Here's the perfect Christmas and holiday season gift for that local editor that you've been meaning to call about the quality -- good or bad -- of the religion-news coverage in the newspaper that lands in your front yard each morning. Here's that link again, should you need it. Hint. Hint.
Actually, this Wall Street Journal review of Blind Spot -- the review is written by my old Rocky Mountain News colleague Vincent Carroll -- opens with a picture-perfect, GetReligion-esque example of the kind of ignoring the obvious coverage that fuels both this weblog. Here's the opening, focusing on the work of religious-liberty scholar Paul Marshall:
In a jarring misreading of the Islamist mentality, the New York Times last month described a Jewish center in Mumbai, India, as the "unlikely target" of the terrorists who attacked various locations there. "It is not known if the Jewish center was strategically chosen," the Times went on to declare, "or if it was an accidental hostage scene."
Paul Marshall would not be surprised by such stunningly naive statements. ... Despite 9/11 and dozens of equally pitiless massacres, some journalists, Mr. Marshall says, are reluctant to accept the "fundamental religious dimension" of jihadist motives. Such journalists concentrate on "terrorist statements that might fit into secular Western preconceptions about oppression, economics, freedom and progress." When terrorists murdered Christian workers while sparing Muslims in the offices of a Karachi charity in 2002, Mr. Marshall observes, "CNN International contented itself with the opinion that there was 'no indication of a motive.' Would it have said the same if armed men had invaded a multiracial center, separated the black people from the white people, then methodically killed all the blacks and spared all the whites?"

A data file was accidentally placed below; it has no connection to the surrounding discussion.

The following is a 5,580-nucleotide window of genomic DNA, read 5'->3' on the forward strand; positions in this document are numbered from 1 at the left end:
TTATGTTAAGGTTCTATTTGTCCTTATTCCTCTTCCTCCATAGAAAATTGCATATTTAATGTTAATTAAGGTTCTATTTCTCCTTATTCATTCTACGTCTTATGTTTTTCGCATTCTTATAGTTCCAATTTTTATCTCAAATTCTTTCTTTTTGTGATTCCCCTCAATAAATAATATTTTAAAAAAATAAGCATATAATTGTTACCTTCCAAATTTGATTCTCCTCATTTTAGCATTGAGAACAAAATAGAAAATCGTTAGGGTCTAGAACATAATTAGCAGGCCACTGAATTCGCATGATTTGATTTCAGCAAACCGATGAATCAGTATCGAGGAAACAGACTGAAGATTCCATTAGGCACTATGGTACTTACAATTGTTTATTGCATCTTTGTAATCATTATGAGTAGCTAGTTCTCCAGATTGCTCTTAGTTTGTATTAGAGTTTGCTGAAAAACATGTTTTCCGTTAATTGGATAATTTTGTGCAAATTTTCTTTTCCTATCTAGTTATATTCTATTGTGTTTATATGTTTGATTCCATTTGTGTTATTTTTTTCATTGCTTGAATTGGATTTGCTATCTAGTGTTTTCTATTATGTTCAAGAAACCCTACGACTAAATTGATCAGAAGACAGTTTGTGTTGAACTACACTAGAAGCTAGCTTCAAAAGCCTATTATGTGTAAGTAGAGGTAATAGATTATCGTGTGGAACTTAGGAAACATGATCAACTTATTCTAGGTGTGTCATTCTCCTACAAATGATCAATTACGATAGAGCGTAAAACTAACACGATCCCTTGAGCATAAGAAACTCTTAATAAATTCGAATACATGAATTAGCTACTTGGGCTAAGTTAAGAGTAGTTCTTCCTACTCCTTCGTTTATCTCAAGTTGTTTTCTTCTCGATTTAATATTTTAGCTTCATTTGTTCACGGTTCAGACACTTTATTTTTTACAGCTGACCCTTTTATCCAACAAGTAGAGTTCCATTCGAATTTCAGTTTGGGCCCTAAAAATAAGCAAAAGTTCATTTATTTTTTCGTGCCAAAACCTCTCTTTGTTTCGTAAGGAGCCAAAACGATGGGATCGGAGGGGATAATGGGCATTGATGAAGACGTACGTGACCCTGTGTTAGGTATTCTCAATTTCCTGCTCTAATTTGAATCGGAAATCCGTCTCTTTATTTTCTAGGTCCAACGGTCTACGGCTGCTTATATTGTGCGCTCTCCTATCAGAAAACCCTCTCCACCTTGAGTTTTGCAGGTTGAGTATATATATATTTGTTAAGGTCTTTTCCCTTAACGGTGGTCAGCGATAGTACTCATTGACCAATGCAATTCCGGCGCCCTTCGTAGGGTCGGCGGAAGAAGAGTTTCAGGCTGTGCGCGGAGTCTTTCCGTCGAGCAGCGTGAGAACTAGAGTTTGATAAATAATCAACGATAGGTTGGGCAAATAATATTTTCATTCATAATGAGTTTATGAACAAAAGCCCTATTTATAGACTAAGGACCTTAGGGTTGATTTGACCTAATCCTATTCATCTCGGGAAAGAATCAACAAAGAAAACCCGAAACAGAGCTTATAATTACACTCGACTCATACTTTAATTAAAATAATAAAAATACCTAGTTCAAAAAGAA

Actually, if that Times anecdote sounds a bit familiar, there's a reason. The Washington Post did almost exactly the same thing, producing a parallel test case that we dissected on this blog.
So, remember this?
Speaking in London, U.S. Secretary of State Condoleezza Rice said ... that American and British citizens had been "singled out" for attack by the assailants. Officials in Washington, meanwhile, said they had independently corroborated Indian intelligence that links the attacks to Lashkar-i-Taiba, a Pakistan-based extremist group with roots in the disputed Kashmir region. ...
It is not known how the attackers seized on the low-key Chabad House, along with high-profile hotels and a train station, as one of their 10 targets.
Has anyone out there in reader land seen any other major reviews -- good or bad -- of the book?